Through the 1980s Chris and Bridget Coll lived and worked in a poblacion, a crowded shantytown near the centre of the Chilean capital. They were Franciscan nuns, Missionaries of St Joseph. Their work was to help build authentic Christian community in the shadow of tyranny. “The central idea for us,” says Chris, “was that you can’t separate religion from politics, you can’t go through the motions of Christian piety on Sunday, then ignore poverty, injustice, and oppression the rest of the week. The scripture story that guided our work was the exodus, the long journey by which the enslaved got out from under the yoke of the oppressor.”
The yoke was imposed in September 1973, when the CIA-backed Chilean military overthrew the democratically elected socialist government and murdered its president, Salvador Allende. Since then the dictator Pinochet and his thugs had ruled the country by terror. Thousands of Chileans were imprisoned, tortured, and disappeared. By the early ’80s the “economic miracle,” as it was called in Washington, had taken hold in Chile. As usual with such miracles, the rich got richer and the poor more numerous and hungrier.
By then the oppressor’s yoke, though no less pervasive, had become more subtle. “To an outsider things might have seemed almost normal by then,” says Chris. “The military presence was much less overt. You rarely saw soldiers with machine guns in the streets anymore. The secret police had done their work so well that people had come to police themselves. No one trusted anyone, you could never tell which of your neighbours was a spy. You never asked the last name of anyone you worked with, so that even if you were tortured you couldn’t reveal their identity.” Everyone knew the particular houses in which the torturers plied their trade.
A few blocks away the Franciscan nuns and their allies helped organize food co-ops, community kitchens, and health teams to provide first aid and basic care, also to promote nutrition, better hygienic practices, and birth control. “None of this was charity,” says Chris. “The last thing we wanted was to take more power from people. Our goal was to support them any way we could in defining their own needs and creating their own solutions.”
On days and nights of escalating protest in the later ’80s, the meeting hall at the back of their house turned into a first-aid station where they would patch up the injured. For more serious cases, they knew where to find discreet doctors and nurses willing to help, and to do what they could for victims of torture. Chris and Bridget also joined the growing national movement against torture. Once a month a small group of people would protest outside one of the known torture houses in Santiago. “We’d plan very carefully,” says Chris, “so that we could be there for three minutes, just long enough for it to register that there were people prepared to speak out. Then we’d clear out before the police had time to arrive.”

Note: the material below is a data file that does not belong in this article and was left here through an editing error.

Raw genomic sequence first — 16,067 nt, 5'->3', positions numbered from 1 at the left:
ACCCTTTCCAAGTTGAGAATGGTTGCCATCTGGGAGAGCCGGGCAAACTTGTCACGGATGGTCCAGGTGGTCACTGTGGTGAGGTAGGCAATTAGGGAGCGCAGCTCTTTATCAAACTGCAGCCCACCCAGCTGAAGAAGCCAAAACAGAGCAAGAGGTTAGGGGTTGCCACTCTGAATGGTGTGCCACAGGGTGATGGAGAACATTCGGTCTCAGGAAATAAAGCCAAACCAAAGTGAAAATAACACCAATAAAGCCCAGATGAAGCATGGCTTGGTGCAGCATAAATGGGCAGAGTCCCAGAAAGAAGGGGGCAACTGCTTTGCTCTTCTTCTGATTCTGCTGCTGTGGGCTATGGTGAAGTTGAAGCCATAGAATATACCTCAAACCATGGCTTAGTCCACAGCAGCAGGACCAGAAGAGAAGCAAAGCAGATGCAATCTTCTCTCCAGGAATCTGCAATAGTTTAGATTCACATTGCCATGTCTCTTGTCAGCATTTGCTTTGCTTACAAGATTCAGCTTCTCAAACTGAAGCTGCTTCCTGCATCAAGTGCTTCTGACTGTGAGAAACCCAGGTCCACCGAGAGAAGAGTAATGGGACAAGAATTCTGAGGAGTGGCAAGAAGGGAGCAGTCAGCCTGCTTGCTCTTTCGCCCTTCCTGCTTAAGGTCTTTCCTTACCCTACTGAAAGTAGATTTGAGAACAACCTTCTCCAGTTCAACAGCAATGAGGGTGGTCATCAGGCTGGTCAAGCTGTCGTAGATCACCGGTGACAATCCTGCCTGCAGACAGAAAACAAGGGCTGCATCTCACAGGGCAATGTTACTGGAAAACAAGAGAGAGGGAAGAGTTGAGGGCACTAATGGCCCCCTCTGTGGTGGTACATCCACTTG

As the women of the poblacion learned to organize co-ops and run meetings, they began to find their own voices and to talk more openly about their private concerns, which often involved men. “They’d hear the men give speeches about the dictator,” says Chris. “Then these same men would demand to be fed, and sometimes they’d even beat the women. By talking these things out with each other, women started to make connections between the reality of their own lives and the larger picture.” A team of women, natural leaders in the community, led a series of monthly workshops on women’s sexuality, reproductive rights, and violence against women and children. “That was an amazing process to see, how something would suddenly click for women at those workshops. Eventually they came up with a new slogan for the protests: ‘Democracy in the Nation and the Home!’”
With the two nuns living and working together so closely, their relationship had ripened over the years, almost unnoticed in the day-to-day struggle. As they “accompanied cohorts and friends on their journey to liberation,” as Chris puts it, she and Bridget began to question their own situations. “I had recognized and struggled with my sexual orientation since my early twenties,” says Chris, “but I had no experience, I didn’t even have any language to understand or express it.” At retreats with feminist theologians from the United States, she began to acquire the necessary language and to understand more clearly the life implications of being a woman, and a lesbian, in an institution that reviles both.
The only birth-control clinic in the neighbourhood was controlled by the Catholic church. The authorities there refused to distribute condoms and forcibly removed intrauterine birth-control devices from any woman who had managed to get one. Abortions, of course, were anathema. As a result, women stayed away from the clinic, and left their IUDs in place much longer than was safe. Self-abortions were common, often with disastrous outcomes.
“Looking at all of this and at our own relationship,” says Chris, “it was hard for us to see how this could be a whole – or holy – way to live, as we had vowed to do. We knew that if we stayed in the church we would have to remain closeted, which could only become more dishonest and stifling as time went on. We were too much at odds within ourselves, we needed more congruence.” In due course both reached the same conclusion as many of their sisters before and since: the only way they could hope to find that congruence, and wholeness, was to leave the church.